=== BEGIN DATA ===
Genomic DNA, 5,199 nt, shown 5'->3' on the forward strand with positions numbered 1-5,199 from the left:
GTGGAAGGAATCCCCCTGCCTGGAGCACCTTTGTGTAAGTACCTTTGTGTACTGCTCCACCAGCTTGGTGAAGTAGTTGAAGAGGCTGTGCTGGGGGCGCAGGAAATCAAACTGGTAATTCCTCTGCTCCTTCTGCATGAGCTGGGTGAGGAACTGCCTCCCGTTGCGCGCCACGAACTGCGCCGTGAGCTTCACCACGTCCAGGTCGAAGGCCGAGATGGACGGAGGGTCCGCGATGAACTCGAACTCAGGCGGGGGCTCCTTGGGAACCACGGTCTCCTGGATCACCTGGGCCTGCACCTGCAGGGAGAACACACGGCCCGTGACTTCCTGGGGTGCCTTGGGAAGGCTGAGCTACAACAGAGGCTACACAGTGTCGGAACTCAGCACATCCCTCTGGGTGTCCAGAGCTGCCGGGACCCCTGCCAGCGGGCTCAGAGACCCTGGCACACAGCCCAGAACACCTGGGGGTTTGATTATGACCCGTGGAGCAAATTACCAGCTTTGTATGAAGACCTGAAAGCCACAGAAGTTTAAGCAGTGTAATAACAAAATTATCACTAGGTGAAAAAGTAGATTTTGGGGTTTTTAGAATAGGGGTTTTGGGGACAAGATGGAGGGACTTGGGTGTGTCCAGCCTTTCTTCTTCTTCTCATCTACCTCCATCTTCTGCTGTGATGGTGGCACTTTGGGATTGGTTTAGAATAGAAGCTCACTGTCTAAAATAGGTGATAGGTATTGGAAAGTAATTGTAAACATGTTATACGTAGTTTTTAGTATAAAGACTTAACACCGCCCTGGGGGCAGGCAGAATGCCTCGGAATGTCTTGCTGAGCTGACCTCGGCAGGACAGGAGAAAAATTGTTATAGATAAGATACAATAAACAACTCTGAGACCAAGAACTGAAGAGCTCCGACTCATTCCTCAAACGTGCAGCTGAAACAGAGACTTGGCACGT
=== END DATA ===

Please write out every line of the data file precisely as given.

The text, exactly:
Genomic DNA, 5,199 nt, shown 5'->3' on the forward strand with positions numbered 1-5,199 from the left:
GTGGAAGGAATCCCCCTGCCTGGAGCACCTTTGTGTAAGTACCTTTGTGTACTGCTCCACCAGCTTGGTGAAGTAGTTGAAGAGGCTGTGCTGGGGGCGCAGGAAATCAAACTGGTAATTCCTCTGCTCCTTCTGCATGAGCTGGGTGAGGAACTGCCTCCCGTTGCGCGCCACGAACTGCGCCGTGAGCTTCACCACGTCCAGGTCGAAGGCCGAGATGGACGGAGGGTCCGCGATGAACTCGAACTCAGGCGGGGGCTCCTTGGGAACCACGGTCTCCTGGATCACCTGGGCCTGCACCTGCAGGGAGAACACACGGCCCGTGACTTCCTGGGGTGCCTTGGGAAGGCTGAGCTACAACAGAGGCTACACAGTGTCGGAACTCAGCACATCCCTCTGGGTGTCCAGAGCTGCCGGGACCCCTGCCAGCGGGCTCAGAGACCCTGGCACACAGCCCAGAACACCTGGGGGTTTGATTATGACCCGTGGAGCAAATTACCAGCTTTGTATGAAGACCTGAAAGCCACAGAAGTTTAAGCAGTGTAATAACAAAATTATCACTAGGTGAAAAAGTAGATTTTGGGGTTTTTAGAATAGGGGTTTTGGGGACAAGATGGAGGGACTTGGGTGTGTCCAGCCTTTCTTCTTCTTCTCATCTACCTCCATCTTCTGCTGTGATGGTGGCACTTTGGGATTGGTTTAGAATAGAAGCTCACTGTCTAAAATAGGTGATAGGTATTGGAAAGTAATTGTAAACATGTTATACGTAGTTTTTAGTATAAAGACTTAACACCGCCCTGGGGGCAGGCAGAATGCCTCGGAATGTCTTGCTGAGCTGACCTCGGCAGGACAGGAGAAAAATTGTTATAGATAAGATACAATAAACAACTCTGAGACCAAGAACTGAAGAGCTCCGACTCATTCCTCAAACGTGCAGCTGAAACAGAGACTTGGCACGT